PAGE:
Tuesday, July 19, 2011

A Brand New Review Confirms The View PHRs are Still Not Demonstrated To Make a Clinical Difference.

The following article appeared in the current issue of the Journal of the American Medical Informatics Association.

J Am Med Inform Assoc. 2011 July; 18(4): 515–522.

doi: 10.1136/amiajnl-2011-000105

Personal health records: a scoping review

N Archer,1 U Fevrier-Thomas,1 C Lokker,2 K A McKibbon,2 and S E Straus3

1DeGroote School of Business, McMaster University, Ontario, Canada

2Department of Clinical Epidemiology and Biostatistics, McMaster University, Ontario, Canada

3Keenan Research Centre, University of Toronto, Ontario, Canada

Corresponding author.

Correspondence to Norm Archer, DeGroote School of Business, McMaster University, 1280 Main St West, Hamilton, ON L8S 4M4, Canada; Email: archer@mcmaster.ca

Received January 13, 2011; Accepted April 30, 2011.


Electronic personal health record systems (PHRs) support patient centered healthcare by making medical records and other relevant information accessible to patients, thus assisting patients in health self-management. We reviewed the literature on PHRs including design, functionality, implementation, applications, outcomes, and benefits. We found that, because primary care physicians play a key role in patient health, PHRs are likely to be linked to physician electronic medical record systems, so PHR adoption is dependent on growth in electronic medical record adoption. Many PHR systems are physician-oriented, and do not include patient-oriented functionalities. These must be provided to support self-management and disease prevention if improvements in health outcomes are to be expected. Differences in patient motivation to use PHRs exist, but an overall low adoption rate is to be expected, except for the disabled, chronically ill, or caregivers for the elderly. Finally, trials of PHR effectiveness and sustainability for patient self-management are needed.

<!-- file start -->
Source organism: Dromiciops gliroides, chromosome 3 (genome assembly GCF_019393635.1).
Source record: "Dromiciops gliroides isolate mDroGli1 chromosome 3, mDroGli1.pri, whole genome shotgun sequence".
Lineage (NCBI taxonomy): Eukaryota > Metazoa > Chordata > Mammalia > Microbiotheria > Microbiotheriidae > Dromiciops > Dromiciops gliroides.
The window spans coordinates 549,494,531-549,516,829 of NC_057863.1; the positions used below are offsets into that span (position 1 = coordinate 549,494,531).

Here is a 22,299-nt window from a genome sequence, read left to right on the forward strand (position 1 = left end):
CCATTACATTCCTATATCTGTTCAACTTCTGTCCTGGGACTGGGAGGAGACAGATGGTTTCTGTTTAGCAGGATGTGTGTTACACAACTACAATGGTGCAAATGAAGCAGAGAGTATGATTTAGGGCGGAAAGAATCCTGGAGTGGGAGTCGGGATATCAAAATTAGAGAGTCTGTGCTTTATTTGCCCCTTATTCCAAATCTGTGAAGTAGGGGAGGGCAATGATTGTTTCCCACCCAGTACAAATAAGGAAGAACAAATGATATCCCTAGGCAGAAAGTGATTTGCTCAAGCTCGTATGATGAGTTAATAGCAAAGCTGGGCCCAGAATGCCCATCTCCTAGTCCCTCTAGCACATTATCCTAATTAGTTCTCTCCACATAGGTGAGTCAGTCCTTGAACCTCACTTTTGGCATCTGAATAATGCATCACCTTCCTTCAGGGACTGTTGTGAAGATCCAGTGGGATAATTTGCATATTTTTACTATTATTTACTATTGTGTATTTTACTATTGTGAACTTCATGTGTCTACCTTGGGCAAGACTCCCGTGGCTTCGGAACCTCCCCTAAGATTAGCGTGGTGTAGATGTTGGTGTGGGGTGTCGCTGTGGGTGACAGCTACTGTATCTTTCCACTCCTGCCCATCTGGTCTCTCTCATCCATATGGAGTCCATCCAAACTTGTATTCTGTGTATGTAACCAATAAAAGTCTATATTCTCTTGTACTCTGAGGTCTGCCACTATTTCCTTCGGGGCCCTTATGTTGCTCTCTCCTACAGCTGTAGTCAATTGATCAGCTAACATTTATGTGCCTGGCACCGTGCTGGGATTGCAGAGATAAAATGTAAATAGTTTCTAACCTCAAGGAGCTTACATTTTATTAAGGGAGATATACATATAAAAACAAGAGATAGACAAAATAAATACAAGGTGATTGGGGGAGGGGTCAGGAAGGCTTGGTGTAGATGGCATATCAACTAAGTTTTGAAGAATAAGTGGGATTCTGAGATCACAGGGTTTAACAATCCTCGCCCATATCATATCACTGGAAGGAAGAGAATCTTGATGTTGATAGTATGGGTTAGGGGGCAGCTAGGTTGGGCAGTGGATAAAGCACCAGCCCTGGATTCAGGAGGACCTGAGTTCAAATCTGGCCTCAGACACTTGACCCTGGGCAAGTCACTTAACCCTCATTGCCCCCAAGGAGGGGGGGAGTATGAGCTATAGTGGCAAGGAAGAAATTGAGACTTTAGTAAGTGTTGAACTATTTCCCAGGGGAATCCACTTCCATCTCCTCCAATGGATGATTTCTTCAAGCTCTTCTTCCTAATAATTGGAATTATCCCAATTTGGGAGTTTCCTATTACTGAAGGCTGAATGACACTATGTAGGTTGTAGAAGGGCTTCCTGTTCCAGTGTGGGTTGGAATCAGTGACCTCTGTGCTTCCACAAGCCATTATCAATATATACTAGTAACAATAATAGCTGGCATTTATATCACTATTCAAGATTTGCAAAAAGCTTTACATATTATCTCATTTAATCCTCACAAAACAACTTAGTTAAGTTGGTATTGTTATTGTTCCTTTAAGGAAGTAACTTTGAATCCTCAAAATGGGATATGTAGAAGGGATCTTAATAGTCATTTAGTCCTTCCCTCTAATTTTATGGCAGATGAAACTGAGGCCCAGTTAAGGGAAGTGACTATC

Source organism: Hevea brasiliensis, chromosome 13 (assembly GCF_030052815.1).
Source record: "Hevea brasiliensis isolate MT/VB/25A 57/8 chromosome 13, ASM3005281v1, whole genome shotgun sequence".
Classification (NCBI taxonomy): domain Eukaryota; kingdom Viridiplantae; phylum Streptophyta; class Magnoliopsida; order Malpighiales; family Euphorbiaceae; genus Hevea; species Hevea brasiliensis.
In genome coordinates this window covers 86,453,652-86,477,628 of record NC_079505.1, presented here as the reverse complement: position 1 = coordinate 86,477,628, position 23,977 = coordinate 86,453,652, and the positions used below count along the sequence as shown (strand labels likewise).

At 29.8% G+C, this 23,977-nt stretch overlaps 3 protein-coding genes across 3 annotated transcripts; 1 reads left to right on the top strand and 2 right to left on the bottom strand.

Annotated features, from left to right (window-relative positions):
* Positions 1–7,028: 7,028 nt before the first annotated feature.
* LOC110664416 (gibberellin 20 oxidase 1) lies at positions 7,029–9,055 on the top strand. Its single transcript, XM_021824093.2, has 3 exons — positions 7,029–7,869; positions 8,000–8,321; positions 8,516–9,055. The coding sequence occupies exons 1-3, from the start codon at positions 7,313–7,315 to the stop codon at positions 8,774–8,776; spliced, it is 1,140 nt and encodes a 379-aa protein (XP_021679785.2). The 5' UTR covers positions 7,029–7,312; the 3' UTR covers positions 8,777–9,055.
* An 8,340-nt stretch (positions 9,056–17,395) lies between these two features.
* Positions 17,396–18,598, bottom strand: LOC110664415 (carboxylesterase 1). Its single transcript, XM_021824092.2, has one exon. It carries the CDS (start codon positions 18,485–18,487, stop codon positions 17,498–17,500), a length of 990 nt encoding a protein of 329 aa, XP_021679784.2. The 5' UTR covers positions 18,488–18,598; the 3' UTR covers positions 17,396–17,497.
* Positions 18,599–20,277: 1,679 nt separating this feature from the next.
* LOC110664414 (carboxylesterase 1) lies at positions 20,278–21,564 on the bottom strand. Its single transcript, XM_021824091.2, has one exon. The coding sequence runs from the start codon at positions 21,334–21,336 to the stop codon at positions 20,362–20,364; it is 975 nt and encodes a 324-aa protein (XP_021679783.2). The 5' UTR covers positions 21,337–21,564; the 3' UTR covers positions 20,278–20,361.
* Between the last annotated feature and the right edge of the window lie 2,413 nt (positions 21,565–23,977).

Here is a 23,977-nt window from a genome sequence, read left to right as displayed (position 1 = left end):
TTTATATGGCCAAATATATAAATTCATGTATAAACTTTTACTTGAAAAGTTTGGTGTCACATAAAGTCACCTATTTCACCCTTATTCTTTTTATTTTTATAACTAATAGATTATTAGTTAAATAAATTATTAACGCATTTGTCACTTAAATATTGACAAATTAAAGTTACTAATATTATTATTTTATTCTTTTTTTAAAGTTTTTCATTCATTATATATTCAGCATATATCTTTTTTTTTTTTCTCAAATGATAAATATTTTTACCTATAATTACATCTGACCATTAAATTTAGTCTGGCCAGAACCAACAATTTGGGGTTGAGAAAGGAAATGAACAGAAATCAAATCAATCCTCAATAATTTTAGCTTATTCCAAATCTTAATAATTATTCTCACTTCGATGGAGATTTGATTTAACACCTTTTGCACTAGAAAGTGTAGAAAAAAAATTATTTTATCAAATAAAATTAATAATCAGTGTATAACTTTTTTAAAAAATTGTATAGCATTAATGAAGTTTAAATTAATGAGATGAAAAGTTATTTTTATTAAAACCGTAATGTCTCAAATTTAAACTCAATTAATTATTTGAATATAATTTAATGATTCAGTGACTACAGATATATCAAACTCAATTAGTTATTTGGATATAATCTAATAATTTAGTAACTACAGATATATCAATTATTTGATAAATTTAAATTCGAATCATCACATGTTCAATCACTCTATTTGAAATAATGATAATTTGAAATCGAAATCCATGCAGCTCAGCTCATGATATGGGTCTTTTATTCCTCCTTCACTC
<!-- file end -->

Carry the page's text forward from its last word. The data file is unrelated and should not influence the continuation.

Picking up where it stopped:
Here is the discussion and conclusion:


Our scoping review has found that a significant amount of research is being done on PHR adoption, use, and satisfaction for various groups of users, with the main focus on providers. There is some evidence for the inclusion of certain functionalities in PHR systems, especially from the patient perspective, as gleaned from the utilities they use most. However, the clinical effectiveness and cost effectiveness of PHR interventions has not been adequately confirmed. From the limited and heterogeneous literature that was synthesized, the following themes emerged: